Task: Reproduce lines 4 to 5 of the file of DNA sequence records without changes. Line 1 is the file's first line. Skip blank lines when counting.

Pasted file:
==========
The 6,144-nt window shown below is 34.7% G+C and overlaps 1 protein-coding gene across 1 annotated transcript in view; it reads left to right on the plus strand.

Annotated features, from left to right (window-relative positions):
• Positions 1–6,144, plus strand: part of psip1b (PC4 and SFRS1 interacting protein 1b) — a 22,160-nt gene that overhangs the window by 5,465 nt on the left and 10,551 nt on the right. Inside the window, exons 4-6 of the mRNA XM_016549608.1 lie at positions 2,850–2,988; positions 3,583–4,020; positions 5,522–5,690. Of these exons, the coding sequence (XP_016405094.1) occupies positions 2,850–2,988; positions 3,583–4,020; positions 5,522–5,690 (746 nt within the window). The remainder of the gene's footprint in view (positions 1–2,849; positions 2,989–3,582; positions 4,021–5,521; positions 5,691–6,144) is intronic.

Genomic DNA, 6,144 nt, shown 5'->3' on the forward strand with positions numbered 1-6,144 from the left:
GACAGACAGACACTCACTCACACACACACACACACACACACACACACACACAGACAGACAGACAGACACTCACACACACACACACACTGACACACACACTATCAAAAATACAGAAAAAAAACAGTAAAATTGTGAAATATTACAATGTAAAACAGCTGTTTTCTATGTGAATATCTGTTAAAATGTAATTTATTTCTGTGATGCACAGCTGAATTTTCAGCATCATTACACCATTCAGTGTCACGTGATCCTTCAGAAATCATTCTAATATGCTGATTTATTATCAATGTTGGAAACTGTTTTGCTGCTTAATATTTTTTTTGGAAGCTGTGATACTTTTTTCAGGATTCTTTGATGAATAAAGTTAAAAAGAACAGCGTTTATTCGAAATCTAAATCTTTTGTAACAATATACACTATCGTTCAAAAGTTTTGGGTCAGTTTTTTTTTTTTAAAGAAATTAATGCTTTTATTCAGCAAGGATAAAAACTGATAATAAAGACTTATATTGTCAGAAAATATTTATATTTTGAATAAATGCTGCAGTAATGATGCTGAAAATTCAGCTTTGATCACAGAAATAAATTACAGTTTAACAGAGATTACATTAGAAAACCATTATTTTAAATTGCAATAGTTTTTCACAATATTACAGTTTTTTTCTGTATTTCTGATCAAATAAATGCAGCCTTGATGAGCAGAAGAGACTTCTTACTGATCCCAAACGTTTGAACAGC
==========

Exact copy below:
Genomic DNA, 6,144 nt, shown 5'->3' on the forward strand with positions numbered 1-6,144 from the left:
GACAGACAGACACTCACTCACACACACACACACACACACACACACACACACAGACAGACAGACAGACACTCACACACACACACACACTGACACACACACTATCAAAAATACAGAAAAAAAACAGTAAAATTGTGAAATATTACAATGTAAAACAGCTGTTTTCTATGTGAATATCTGTTAAAATGTAATTTATTTCTGTGATGCACAGCTGAATTTTCAGCATCATTACACCATTCAGTGTCACGTGATCCTTCAGAAATCATTCTAATATGCTGATTTATTATCAATGTTGGAAACTGTTTTGCTGCTTAATATTTTTTTTGGAAGCTGTGATACTTTTTTCAGGATTCTTTGATGAATAAAGTTAAAAAGAACAGCGTTTATTCGAAATCTAAATCTTTTGTAACAATATACACTATCGTTCAAAAGTTTTGGGTCAGTTTTTTTTTTTTAAAGAAATTAATGCTTTTATTCAGCAAGGATAAAAACTGATAATAAAGACTTATATTGTCAGAAAATATTTATATTTTGAATAAATGCTGCAGTAATGATGCTGAAAATTCAGCTTTGATCACAGAAATAAATTACAGTTTAACAGAGATTACATTAGAAAACCATTATTTTAAATTGCAATAGTTTTTCACAATATTACAGTTTTTTTCTGTATTTCTGATCAAATAAATGCAGCCTTGATGAGCAGAAGAGACTTCTTACTGATCCCAAACGTTTGAACAGC